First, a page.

For the first time, he has the chance to engage in academic research. The specialty of the Kyoto Centre of Southeast Asian Studies is interdisciplinary research involving both natural scientists and social scientists. Ishii pilots the project published as Thailand: A Rice-Growing Society which puts the Kyoto centre on the intellectual map. He returns to Bangkok to study manpower control in history, but finds that deciphering old provincial records in the National Archives is fascinating but too slow. He notices that nobody has ever traced the relationship between the Thai state and Buddhism, and so researches Sangha and State which becomes another classic and finally endows him with a doctorate. He scoots off next in the direction of law and masterminds the extraordinary computer indexing of the Three Seals Law for which Princess Sirindhorn contributes a preface. He concludes that the secret of successful interdisciplinary research is for the team to spend enough time eating and drinking together.


In 1973 he goes to SOAS in London where he gets down Burmese (6 months), Khmer (4 months) and Ceylonese while still finding time to study in the British Museum, browse the bookshops of Bloomsbury, and take his family on a European tour.


On retiring from Kyoto University in 1990, he moves first to Sophia University and then to the Rectorship at Kanda University of International Studies. Though he is overwhelmed by administrative duties, he opens up a new interest in Tai language and society, and joins two research expeditions to the Shan regions. He also studies trade during the Ayutthaya period and pens a book and several classic articles, though this sideline fails to win a mention in the autobiography.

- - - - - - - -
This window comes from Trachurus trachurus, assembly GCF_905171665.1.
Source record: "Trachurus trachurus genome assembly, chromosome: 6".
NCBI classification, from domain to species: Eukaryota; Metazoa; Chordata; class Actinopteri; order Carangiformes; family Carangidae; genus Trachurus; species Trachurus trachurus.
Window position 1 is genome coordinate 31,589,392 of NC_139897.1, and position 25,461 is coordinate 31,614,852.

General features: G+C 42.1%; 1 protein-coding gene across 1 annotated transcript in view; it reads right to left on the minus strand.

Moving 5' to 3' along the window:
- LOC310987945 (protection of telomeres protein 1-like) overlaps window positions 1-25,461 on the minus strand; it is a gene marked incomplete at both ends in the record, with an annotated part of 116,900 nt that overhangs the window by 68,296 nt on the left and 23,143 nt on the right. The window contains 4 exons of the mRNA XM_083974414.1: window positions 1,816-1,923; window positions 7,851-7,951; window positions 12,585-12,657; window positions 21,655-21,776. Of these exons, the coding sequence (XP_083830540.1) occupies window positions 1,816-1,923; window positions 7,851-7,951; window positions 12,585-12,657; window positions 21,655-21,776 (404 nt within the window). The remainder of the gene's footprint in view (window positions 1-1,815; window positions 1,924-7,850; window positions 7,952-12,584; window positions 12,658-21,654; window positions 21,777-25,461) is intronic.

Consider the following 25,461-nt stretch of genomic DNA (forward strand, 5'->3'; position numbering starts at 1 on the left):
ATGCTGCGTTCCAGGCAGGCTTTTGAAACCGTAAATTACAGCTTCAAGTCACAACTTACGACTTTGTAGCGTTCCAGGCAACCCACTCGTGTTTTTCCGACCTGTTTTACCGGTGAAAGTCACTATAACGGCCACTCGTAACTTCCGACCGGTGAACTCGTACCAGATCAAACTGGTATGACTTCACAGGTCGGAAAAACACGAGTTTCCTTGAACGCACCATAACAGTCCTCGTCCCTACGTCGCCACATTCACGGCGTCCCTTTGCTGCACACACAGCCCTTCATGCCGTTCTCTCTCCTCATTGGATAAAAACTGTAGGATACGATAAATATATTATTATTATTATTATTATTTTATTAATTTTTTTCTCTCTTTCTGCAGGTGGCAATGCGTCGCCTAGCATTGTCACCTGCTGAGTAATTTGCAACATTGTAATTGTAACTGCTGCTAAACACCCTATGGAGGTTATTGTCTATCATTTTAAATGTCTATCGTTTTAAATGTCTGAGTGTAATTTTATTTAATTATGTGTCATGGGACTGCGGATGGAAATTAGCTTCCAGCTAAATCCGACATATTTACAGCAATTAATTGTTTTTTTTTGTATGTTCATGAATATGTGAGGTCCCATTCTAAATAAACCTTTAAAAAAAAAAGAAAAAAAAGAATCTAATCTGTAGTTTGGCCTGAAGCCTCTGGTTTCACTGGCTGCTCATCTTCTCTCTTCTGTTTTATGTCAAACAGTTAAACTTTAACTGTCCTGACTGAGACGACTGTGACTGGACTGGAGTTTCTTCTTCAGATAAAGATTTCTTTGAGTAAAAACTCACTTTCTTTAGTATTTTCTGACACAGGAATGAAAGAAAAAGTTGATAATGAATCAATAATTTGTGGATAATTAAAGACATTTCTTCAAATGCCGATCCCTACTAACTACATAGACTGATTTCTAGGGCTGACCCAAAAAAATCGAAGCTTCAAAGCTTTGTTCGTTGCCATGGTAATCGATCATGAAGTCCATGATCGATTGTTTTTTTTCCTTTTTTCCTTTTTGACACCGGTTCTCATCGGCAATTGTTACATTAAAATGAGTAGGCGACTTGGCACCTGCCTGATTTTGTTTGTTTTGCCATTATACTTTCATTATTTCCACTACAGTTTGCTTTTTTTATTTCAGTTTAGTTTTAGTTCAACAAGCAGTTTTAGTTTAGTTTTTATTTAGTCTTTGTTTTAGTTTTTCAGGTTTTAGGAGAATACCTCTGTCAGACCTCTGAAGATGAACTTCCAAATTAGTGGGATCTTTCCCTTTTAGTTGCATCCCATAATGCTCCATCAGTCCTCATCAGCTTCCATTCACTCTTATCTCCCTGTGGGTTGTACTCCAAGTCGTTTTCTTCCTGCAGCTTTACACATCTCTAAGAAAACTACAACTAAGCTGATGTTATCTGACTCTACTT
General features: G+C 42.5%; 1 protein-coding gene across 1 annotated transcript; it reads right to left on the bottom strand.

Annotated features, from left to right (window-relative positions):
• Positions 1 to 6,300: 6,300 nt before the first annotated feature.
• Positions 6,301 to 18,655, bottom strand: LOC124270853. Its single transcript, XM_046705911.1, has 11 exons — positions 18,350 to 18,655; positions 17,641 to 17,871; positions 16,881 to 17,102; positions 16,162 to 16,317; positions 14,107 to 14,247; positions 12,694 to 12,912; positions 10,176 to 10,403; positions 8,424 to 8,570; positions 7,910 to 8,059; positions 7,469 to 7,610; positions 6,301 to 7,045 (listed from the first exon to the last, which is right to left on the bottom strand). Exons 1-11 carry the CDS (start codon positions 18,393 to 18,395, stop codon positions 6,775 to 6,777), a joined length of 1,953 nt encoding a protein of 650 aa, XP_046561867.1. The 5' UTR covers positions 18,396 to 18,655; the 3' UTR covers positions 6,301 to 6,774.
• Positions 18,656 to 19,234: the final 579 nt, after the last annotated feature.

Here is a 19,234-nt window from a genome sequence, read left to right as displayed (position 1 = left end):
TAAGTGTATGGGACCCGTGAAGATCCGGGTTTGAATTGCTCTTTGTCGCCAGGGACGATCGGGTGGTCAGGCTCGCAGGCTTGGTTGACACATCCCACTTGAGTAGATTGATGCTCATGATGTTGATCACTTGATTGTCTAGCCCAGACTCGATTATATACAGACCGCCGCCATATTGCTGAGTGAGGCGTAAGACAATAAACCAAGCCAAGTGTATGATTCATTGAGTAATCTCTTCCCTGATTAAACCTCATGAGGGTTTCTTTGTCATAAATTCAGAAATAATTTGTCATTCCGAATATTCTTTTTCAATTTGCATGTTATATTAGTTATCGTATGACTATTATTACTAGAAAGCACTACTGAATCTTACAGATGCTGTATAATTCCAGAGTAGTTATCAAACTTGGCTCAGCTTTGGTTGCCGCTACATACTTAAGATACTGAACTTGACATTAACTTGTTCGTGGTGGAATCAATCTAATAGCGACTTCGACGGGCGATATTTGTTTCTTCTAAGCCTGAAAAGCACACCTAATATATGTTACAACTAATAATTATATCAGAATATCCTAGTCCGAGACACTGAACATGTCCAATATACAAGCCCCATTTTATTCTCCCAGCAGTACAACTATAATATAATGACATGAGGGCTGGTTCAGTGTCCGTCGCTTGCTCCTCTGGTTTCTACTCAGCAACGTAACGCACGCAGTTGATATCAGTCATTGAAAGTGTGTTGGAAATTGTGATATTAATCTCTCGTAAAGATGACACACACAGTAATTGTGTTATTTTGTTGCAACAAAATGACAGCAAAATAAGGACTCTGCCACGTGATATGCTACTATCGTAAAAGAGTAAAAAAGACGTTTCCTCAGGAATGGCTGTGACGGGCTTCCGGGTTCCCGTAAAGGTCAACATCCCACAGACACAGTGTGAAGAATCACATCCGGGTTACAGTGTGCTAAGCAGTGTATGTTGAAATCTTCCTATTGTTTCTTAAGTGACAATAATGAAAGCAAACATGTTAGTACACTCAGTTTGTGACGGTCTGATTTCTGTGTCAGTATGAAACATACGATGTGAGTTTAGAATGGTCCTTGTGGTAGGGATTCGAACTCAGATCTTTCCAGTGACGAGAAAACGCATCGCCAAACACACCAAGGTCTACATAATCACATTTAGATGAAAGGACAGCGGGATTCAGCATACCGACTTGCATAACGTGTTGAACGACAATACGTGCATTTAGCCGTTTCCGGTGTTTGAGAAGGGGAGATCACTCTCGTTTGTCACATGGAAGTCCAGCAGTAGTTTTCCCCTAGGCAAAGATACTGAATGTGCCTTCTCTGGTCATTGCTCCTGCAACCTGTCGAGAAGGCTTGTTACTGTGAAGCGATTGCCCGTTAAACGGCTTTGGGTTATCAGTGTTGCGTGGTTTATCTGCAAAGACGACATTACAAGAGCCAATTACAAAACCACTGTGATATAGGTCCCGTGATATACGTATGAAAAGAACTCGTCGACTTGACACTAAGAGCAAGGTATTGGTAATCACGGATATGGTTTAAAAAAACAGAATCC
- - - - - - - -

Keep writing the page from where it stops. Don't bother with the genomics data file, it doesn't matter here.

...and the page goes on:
At the climax to this extraordinary story, Ishii asks himself and his readers, Is it good that I had so much fun?


Few people, he admits, think of academic work as fun, but he has been pulled along through his extraordinary career by the sheer fun of continually discovering something new. For him, the doors to knowledge have been languages, books and travel. In the closing section of the book, he advises prospective researchers to discover what they are good at and what they enjoy, then pursue that without too much respect for convention. He insists that the secret of learning languages is simply motivation leading to application. He is, of course, underplaying his unusual talent as few truly master a second language while Ishii is well into double figures and not finished yet. But still, this book should be read by every fledgling Thai researcher, not because it teaches anything about technique, but because it urges researches to set their own programme and pursue it without fear.


This Thai version was launched a few days ago when Yoneo Ishii received an honorary doctorate from Chulalongkorn University in the same building where he had first come to study fifty years earlier. Ishii notes he is haunted by the worry he will never finish even half of what he wants to achieve. We can only thank him for this delightful book, and wish him a thousand lives to achieve just a little bit more.